Everyone knows that 'downtime is expensive', but how costly is it really? The first step in reducing costs is being able to quantify them. You may find that starting with our blog post, the Definition of Downtime is a useful foundation as you study the costs of downtime.
Costs of downtime
There are many different ways downtime can negatively impact a company, but most of the negative effects can be classified into two types of cost. Tangible costs are very evident and measurable costs that hurt the company, while intangible costs are impossible to quantify, but can do as much or more damage to a company than the tangible costs.
The most obvious example of a tangible cost during downtime is the lost production within the company. When downtime occurs, companies simply can’t produce as much product as they can under normal operating conditions. All production is seen as potential profit, so profit being lost while costs remain high can hit a company’s bottom line hard during downtime.
Similarly to the issue with lost production, manufacturing capacity is reduced during downtime. When a manufacturing facility has all manufacturing systems online, it is usually operating below maximum capacity. When demand for the manufactured product increases, production can be scaled up to accommodate demand. The ServiceMax study mentioned in the Definition of Downtime blog found that 29% of surveyed companies were unable to service or support specific equipment or assets during downtime. As the study shows, fewer operational systems makes production upscaling far more difficult to accomplish for many companies.
As mentioned before, labor during downtime is also a serious tangible cost. Employees are usually still being paid during downtime, especially during unplanned downtime. During this time, they are operating at reduced capacity or not working at all, while costing the company just as much to pay them during working hours. Even if the employees are still able to work at reduced capacity, the issue causing the downtime often distracts the employees, as it must also be dealt with as they continue to complete their normal tasks.
As you can imagine, Intangible costs are more difficult to see and quantify, but can have a significant impact on your business.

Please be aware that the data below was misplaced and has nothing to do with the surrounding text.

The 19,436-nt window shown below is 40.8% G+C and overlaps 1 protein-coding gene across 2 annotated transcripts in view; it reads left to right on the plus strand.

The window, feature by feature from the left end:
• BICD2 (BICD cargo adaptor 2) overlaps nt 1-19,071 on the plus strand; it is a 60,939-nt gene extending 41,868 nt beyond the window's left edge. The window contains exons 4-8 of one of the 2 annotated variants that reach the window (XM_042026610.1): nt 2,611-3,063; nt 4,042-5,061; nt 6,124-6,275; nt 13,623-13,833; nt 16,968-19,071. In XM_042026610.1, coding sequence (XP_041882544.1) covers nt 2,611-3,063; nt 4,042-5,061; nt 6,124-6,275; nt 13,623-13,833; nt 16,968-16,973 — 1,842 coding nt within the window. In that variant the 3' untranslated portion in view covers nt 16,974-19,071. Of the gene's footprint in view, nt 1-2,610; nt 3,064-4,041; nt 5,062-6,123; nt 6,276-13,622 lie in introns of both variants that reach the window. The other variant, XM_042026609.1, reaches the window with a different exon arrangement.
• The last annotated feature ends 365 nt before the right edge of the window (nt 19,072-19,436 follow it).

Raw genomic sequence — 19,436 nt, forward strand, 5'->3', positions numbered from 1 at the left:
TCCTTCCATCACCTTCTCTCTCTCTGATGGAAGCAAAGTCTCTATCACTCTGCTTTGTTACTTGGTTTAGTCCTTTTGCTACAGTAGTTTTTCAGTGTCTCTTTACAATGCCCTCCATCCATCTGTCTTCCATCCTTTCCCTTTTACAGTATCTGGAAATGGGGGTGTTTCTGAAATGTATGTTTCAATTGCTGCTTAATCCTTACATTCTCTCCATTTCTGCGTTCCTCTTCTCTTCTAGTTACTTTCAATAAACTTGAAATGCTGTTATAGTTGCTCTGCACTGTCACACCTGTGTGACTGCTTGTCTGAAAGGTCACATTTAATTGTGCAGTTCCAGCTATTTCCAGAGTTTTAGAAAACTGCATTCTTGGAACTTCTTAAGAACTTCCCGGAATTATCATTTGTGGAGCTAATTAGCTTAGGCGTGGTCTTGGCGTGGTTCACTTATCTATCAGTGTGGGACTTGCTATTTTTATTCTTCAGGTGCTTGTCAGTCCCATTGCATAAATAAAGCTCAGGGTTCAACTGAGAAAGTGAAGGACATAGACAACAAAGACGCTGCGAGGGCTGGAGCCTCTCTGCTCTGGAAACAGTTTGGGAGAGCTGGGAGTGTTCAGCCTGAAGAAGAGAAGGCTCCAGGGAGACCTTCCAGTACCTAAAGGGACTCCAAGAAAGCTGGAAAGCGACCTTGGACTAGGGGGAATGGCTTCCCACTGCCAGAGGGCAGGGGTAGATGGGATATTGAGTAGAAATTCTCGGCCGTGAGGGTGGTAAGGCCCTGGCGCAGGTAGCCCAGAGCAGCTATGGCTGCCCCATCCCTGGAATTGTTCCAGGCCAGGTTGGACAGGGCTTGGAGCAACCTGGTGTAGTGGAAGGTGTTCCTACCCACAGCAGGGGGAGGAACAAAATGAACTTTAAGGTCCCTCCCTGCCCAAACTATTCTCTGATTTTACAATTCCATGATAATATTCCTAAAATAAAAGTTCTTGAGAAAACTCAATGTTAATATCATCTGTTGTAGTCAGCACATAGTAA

One of the most glaring intangible costs of downtime is the lack of customer service provided by a company. As operations are diminished, most of the attention in a manufacturing facility shifts to fixing the issue causing the downtime, and less attention is sometimes paid to communicating with and assisting customers. In fact, a study found that 46% of companies experiencing downtime couldn’t serve their customers’ needs at the time. If manufacturing downtime begins to have a financial impact on customers, trust in the company will fade, and customers may be lost.
Stress, both on the machines manufacturing product and on the employees, is also an intangible cost to manufacturing companies. When some machines are experiencing issues that cause downtime, the other machines in a manufacturing facility need to work more quickly and/or work longer hours to make up for the decreased production. This puts stress on the machinery and increases the likelihood of machine malfunction. Employees are also under increased stress during downtime, as they are often preoccupied with trying to fix issues causing downtime while also trying to perform their normal job requirements. Employee fatigue as a result of downtime stress can lead to lower productivity levels.
A final intangible cost of overtime is decreased company innovation. During downtime, as mentioned before, a lot of focus shifts to eliminating the problem causing downtime, and just as customer service is lost, company innovation is lost. Brainstorming to come up with new product and project ideas is vital to a company’s relevance in their market, but during downtime, most attention needs to be focused on “putting out the fire”.
Downtime can damage companies in many ways, and cost companies millions of dollars per year, and yet many companies don’t track their downtime well enough. A possible cause of this is that companies underestimate the damage being done to them by downtime. ISA, the International Society of Automation found that many facilities underestimate their Total Downtime Cost by 200-300%. Companies won’t try to fix a problem if they don’t think there is one, so better methods for tracking downtime are needed to help these companies find places to improve. If downtime goes unnoticed, time will continue to slip through the cracks, and money will slip through the fingers of these companies.
Beyond measuring, quantifying and reducing downtime, there are lots of great business reasons to get onboard with automatic factory data collection.
Learn more in our guide here: